Site matrixes and working drawings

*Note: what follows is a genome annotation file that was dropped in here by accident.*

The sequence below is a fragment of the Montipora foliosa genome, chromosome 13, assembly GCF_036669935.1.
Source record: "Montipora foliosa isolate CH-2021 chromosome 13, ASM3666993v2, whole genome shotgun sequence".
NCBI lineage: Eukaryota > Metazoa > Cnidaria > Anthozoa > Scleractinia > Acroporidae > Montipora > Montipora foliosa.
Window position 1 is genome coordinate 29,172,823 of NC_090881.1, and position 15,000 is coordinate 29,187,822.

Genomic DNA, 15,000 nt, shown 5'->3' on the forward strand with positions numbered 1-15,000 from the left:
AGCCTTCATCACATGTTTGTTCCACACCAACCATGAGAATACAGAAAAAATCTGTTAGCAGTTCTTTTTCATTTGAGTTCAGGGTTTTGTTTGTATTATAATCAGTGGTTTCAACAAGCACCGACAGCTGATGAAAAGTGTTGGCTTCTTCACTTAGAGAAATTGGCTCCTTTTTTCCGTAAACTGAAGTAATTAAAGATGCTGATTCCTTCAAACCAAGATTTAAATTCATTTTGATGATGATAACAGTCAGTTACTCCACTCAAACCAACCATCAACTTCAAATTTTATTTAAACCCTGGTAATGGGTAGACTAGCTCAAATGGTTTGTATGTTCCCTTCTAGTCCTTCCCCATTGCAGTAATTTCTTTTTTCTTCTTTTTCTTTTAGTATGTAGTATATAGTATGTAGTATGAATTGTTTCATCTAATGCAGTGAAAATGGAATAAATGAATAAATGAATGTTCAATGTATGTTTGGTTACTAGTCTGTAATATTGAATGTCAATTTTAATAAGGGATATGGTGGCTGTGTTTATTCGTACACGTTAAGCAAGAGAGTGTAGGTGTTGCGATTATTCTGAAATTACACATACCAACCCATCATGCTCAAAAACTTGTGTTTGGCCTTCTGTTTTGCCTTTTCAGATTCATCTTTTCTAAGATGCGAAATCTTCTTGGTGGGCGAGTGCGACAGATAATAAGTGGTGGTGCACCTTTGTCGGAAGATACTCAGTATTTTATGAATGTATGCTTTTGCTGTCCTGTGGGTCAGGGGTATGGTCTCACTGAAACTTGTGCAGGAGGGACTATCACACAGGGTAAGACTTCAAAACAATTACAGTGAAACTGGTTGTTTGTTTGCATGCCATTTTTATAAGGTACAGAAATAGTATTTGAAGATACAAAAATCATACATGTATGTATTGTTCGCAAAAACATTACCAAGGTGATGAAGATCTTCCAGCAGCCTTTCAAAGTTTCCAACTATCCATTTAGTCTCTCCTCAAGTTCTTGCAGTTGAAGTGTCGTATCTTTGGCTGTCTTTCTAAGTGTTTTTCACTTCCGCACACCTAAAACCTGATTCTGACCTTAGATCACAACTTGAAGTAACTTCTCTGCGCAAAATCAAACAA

Historically, and until very recently, the idea of site in architecture has defaulted to the ideal — a tabula rasa, or else a plinth concealing topographic “accidents”. Wanting to vindicate the importance of site in my early designs for interiors, I created site matrixes, analytical diagrams mapping the interaction of site conditions. They were part of a series of large-scale drawings (8 feet or 244 centimeters in length) that I called Working Drawings. In addition to the site matrixes they included photographic images and writing and axonometric drawings revealing the project’s conceptual structure. The Working Drawings were so called because they contained conceptual information about the space or building represented, including texts, like construction (also called “working”) drawings do. These Working Drawings were also meant as a critical alternative to the edulcorated renderings made fashionable in the late 1970s by “The Architecture of the Beaux Arts” exhibition at The Museum of Modern Art in New York.

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